Web Hosting Security

  Home arrow Web Hosting Security arrow FaceBook Scam Strikes Again
Web Hosting Articles  
Web Hosting FAQs  
Web Hosting How-Tos  
Web Hosting News  
Web Hosting Reviews  
Web Hosting Security  
Weekly Newsletter 
 
Developer Updates  
Free Website Content 
 RSS  Articles
 RSS  Forums
 RSS  All Feeds
Write For Us 
Contact Us 
Site Map 
Privacy Policy 
Support 
 USERNAME
 
 PASSWORD
 
 
  >>> SIGN UP!  
  Lost Password? 
WEB HOSTING SECURITY

FaceBook Scam Strikes Again
By: wubayou
  • Search For More Articles!
  • Disclaimer
  • Author Terms
  • Rating: 5 stars5 stars5 stars5 stars5 stars / 1
    2010-09-15

    Table of Contents:

    Rate this Article: Poor Best 
      ADD THIS ARTICLE TO:
      Del.ici.ous Digg
      Blink Simpy
      Google Spurl
      Y! MyWeb Furl
    Email Me Similar Content When Posted
    Add Developer Shed Article Feed To Your Site
    Email Article To Friend
    Print Version Of Article
    PDF Version Of Article
     
     

    SEARCH WEB HOSTERS

    TOOLS YOU CAN USE

    advertisement
    Online hackers often find a variety of ways to entice unsuspecting victims to fall into their traps. Just last week, one such instance happened on Facebook, where a scam developed that used “Cheerleaders Gone Wild” as its disguise. Although Facebook's team caught on to the fiasco rather quickly, there is little doubt that the promise of naughty cheerleaders was too much for some of the social networking site's members to pass up.

    It was reported that the affected Facebook accounts had messages posted with the title "Cheerleaders gone wild - have to see this." A photo of an attractive cheerleader accompanied the message.  A link that supposedly led to a wild video of cheerleaders was also offered, and clicking on the link led to a Security Check window that warned users of the video's content and that they must confirm that they were at least 18 years old to view it. 

    This was followed by a phony anti-spam window that told users to click buttons 1, 2, and 3 and then click submit. Once the user did this, their account was labeled as liking the Cheerleaders Gone Wild page in addition to liking "Free ringtones every day" and "Funniest Videos on the Web" pages. Although the users themselves did not actually click that they liked these pages, this was transmitted via their newsfeed and made public.

    The Cheerleaders Gone Wild scam was an example of clickjacking. Clickjacking, as the name might suggest, is when a click on a web page gets hijacked. This usually happens with the victim not even knowing that their click was redirected to something other than what they originally intended. 

    Hackers can clickjack by creating iFrames. An iFrame allows the hackers to split browser windows into different parts. From there, the hacker can insert a code into the specific area of the web page they desire. This code is invisible to the victim, and once they click on the part of the web page that has been compromised, the hacking attack can begin. Hackers usually tend to insert the clickjacking codes on links that seem harmless.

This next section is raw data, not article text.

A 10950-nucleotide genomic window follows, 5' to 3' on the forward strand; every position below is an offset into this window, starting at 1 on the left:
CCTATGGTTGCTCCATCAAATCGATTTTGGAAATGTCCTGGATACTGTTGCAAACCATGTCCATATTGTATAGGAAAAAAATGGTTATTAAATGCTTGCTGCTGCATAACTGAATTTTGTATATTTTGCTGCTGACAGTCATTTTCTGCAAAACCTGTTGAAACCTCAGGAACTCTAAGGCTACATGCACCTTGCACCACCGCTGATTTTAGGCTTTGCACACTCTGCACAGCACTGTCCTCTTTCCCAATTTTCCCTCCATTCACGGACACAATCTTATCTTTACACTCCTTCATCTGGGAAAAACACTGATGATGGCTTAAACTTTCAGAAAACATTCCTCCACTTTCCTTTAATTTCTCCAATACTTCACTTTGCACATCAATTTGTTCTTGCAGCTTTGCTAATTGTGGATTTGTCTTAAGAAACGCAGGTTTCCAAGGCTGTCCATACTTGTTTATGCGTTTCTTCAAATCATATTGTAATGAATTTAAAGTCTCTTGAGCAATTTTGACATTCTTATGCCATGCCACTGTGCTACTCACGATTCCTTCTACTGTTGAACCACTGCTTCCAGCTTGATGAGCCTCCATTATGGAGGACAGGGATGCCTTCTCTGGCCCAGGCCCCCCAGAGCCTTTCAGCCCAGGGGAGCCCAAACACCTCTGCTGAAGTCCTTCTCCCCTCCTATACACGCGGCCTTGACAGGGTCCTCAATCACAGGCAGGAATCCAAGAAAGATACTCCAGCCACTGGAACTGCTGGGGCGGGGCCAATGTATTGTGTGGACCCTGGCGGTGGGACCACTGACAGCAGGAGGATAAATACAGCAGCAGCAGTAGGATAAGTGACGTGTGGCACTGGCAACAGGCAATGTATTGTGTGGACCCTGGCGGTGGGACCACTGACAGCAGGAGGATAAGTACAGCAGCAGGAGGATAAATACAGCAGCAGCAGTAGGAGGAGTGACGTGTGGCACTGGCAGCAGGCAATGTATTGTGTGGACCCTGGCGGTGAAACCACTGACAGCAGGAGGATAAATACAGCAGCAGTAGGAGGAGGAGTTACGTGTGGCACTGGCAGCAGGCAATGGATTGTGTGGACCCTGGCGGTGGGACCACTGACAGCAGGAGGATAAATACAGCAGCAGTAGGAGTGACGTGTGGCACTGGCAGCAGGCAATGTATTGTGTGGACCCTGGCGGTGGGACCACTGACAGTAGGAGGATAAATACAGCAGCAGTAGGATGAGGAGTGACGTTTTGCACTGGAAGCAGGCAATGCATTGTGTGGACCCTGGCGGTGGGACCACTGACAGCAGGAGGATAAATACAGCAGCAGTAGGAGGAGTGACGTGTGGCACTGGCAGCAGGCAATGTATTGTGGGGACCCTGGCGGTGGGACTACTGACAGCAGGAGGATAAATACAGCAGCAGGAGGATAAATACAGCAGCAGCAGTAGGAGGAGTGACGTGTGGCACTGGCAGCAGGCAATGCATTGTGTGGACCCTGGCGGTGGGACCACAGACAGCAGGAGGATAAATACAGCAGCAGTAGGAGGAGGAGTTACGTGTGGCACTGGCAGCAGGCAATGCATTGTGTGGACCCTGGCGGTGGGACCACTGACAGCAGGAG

Once a clickjacking takes place, the hacker can do a variety of malicious things.  For example, they could redirect you to a page with an embedded virus. They could trick you into making an online purchase, even though you clicked on a link or button to cancel or decline. Worse, they might even be able to trick you into turning on your computer's webcam so they can spy on you. Although these examples may seem extreme, the fact that clickjacking is so hard to detect makes them possible.

    There are a few safeguards that can be practiced to protect yourself from clickjacking. In the case of social networking sites and the like, such as Facebook and Twitter, make it a common habit to log out of them after each session. As long as you are logged out, the likelihood of attacks are lessened. 

    If you use Internet Explorer, disable JavaScript. Firefox users are better off, and they can use the NoScript add-on. NoScript has a ClearClick feature that counteracts clickjacking, and the add-on also allows users to block scripts selectively. The best tip, however, is to avoid clicking on links that seem suspicious or out of the ordinary.

    For more on this topic, visit http://news.cnet.com/8301-27080_3-20015975-245.html?tag=mncol;title


    DISCLAIMER: The content provided in this article is not warranted or guaranteed by Developer Shed, Inc. The content provided is intended for entertainment and/or educational purposes in order to introduce to the reader key ideas, concepts, and/or product reviews. As such it is incumbent upon the reader to employ real-world tactics for security and implementation of best practices. We are not liable for any negative consequences that may result from implementing any information covered in our articles or tutorials. If this is a hardware review, it is not recommended to open and/or modify your hardware.

    More Web Hosting Security Articles
    More By wubayou

    WEB HOSTING SECURITY ARTICLES

    - For Online Security, Invest in People
    - World`s Third-Largest Botnet Bites the Dust
    - Yahoo Security Breach Highlights Poor Practi...
    - How to Prevent Mobile Malware
    - FBI Issues Internet Security for Travelers a...
    - More of the Top Internet Scams
    - How to Stop Phishing Scams
    - Social Networking Safety Tips
    - How to Avoid Financial Fraud Online
    - Android`s Most Notorious Trojans and Viruses
    - GFI Report Details Top 10 Threat Detections ...
    - Sophos Releases Security Threat Report 2012
    - Facebook Safety Tips for 2012
    - Email Scam Hits Apple Users
    - Tips for Mobile Security

    Developer Shed Affiliates

     




    © 2003-2017 by Developer Shed. All rights reserved. DS Cluster - Follow our Sitemap